One Bryant Park, the sustainable skyscraper that is almost complete at the northwest corner of 42nd Street and Sixth Avenue."/>

Design Observer

About
Books
Job Board
Newsletters
Archive
Contact



Observatory

About
Resources
Submissions
Contact


Featured Writers

Michael Bierut
William Drenttel
John Foster
Jessica Helfand
Alexandra Lange
Mark Lamster
Paul Polak
Rick Poynor
John Thackara
Rob Walker


Departments

Advertisement
Audio
Books
Collections
Dear Bonnie
Dialogues
Essays
Events
Foster Column
From Our Archive
Gallery
Interviews
Miscellaneous
Opinions
Partner News
Photos
Poetry
Primary Sources
Projects
Report
Reviews
Slideshows
The Academy
Today Column
Unusual Suspects
Video


Topics

Advertising
Architecture
Art
Books
Branding
Business
Cities / Places
Community
Craft
Culture
Design History
Design Practice
Development
Disaster Relief
Ecology
Economy
Education
Energy
Environment
Fashion
Film / Video
Food/Agriculture
Geography
Global / Local
Graphic Design
Health / Safety
History
Housing
Ideas
Illustration
India
Industry
Info Design
Infrastructure
Interaction Design
Internet / Blogs
Journalism
Landscape
Literature
Magazines
Media
Museums
Music
Nature
Obituary
Other
Peace
Philanthropy
Photography
Planning
Poetry
Politics / Policy
Popular Culture
Poverty
Preservation
Product Design
Public / Private
Public Art
Religion
Reputations
Science
Shelter
Social Enterprise
Sports
Sustainability
Technology
Theory/Criticism
Transportation
TV / Radio
Typography
Urbanism
Water


Comments Posted 10.24.09 | PERMALINK | PRINT

Alexandra Lange

Petting Zoo


WRT Urban Garden Room at One Bryant Park on Vimeo.

On Thursday I took my class on a field trip to One Bryant Park, the sustainable skyscraper that is almost complete at the northwest corner of 42nd Street and Sixth Avenue. We received a three-hour tour from project architect Serge Appel from Cook + Fox, including everything from the ice stored in the basement to the inside of the crystal crown. Next week they will all turn in reviews of the building (their first was on the High Line). My favorite moment of the tour was my first encounter with the building: I popped up from the subway on Sixth Avenue and saw through the lobby glass a set of wild green shapes. As soon as I was through the big glass doors, all the noise of the avenue stopped, and I was in a tall transparent room with three oversized aliens growing moss, vines and lichen on every side. A few others had found their way in and were eating lunch at cafe tables like those in Bryant Park across the street. It turns out this is a privately-owned public space, the Urban Garden Room, open to anyone, just off the building’s lobby proper. In summer the glass fronting the street will slide up, making it an outdoor eating spot. The verdant aliens are the work of landscape architects WRT, albeit derivative of Patrick Blanc. Few seem to know about the space yet, so if you work in midtown, I would make it an immediate lunchtime destination. It is a new iteration of pocket parks like GreenAcre and Paley Park (just up Sixth) and it will be interesting to see if it succeeds like those or fails like so many others.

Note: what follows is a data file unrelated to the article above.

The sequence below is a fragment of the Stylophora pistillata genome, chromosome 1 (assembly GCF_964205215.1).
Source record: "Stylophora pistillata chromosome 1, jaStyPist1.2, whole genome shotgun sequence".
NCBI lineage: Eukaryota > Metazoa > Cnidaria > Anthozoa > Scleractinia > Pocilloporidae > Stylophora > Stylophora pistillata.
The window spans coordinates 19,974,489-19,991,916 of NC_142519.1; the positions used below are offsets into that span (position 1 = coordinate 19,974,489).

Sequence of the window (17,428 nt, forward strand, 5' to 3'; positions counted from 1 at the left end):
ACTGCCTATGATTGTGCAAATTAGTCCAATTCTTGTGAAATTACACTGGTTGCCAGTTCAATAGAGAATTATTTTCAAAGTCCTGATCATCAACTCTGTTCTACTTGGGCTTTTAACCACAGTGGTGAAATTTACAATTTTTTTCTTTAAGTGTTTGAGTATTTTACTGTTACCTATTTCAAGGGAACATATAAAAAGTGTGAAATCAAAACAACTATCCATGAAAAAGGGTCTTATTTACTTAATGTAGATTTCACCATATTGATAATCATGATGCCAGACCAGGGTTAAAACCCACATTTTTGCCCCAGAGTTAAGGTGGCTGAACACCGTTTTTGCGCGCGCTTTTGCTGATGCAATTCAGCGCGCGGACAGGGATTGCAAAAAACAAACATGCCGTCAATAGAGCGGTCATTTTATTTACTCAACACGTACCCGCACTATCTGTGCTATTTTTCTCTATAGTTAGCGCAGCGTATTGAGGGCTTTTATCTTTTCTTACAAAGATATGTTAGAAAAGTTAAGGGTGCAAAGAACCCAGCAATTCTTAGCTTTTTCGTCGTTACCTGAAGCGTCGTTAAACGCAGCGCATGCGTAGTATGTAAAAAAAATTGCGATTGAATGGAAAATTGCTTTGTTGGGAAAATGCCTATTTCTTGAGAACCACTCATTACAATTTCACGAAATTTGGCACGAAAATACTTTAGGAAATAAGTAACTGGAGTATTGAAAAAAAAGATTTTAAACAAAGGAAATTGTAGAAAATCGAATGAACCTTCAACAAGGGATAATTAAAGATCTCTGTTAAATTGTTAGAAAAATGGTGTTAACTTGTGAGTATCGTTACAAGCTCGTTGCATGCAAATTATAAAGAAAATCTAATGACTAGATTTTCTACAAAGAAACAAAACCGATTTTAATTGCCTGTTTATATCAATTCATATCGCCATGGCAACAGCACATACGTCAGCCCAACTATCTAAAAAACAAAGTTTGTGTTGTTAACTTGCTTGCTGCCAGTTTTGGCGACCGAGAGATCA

|
Share This Story

Comments

Design Observer encourages comments to be short and to the point; as a general rule, they should not run longer than the original post. Comments should show a courteous regard for the presence of other voices in the discussion. We reserve the right to edit or delete comments that do not adhere to this standard.
Read Complete Comments Policy >>


Name             

Email address 




Please type the text shown in the graphic.


|
Share This Story



ABOUT THE AUTHOR

Alexandra Lange is an architecture and design critic, and author of Writing about Architecture: Mastering the Language of Buildings and Cities. (Princeton Architectural Press, 2012). Her work has appeared in The Architect's Newspaper, Architectural Record, Dwell, Metropolis, Print, New York Magazine and The New York Times.
More Bio >>

DESIGN OBSERVER JOBS









BOOKS BY Alexandra Lange

Writing About Architecture: Mastering the Language of Buildings and Cities
Princeton Architectural Press, 2012

Design Research
Chronicle Books, 2010

More books by contributors >>

RELATED POSTS


Lucia Eames, 1930-2014
An appreciation of Lucia Eames (1930-2014).

The Astrodome and the Challenges of Preservation
The Astrodome and the future of preservation.

Not Afraid of Noise: Mexico City Stories
A photographic tour of Mexico City, house by house, wall by wall.

Genzken and the City
A review of Isa Genzken's current retrospective on view at the MOMA.

Premature Demolition
The Folk Art Museum, David Adjaye's market hall, and the first addition to the Morgan Library. If three makes a trend, then premature demolition qualifies.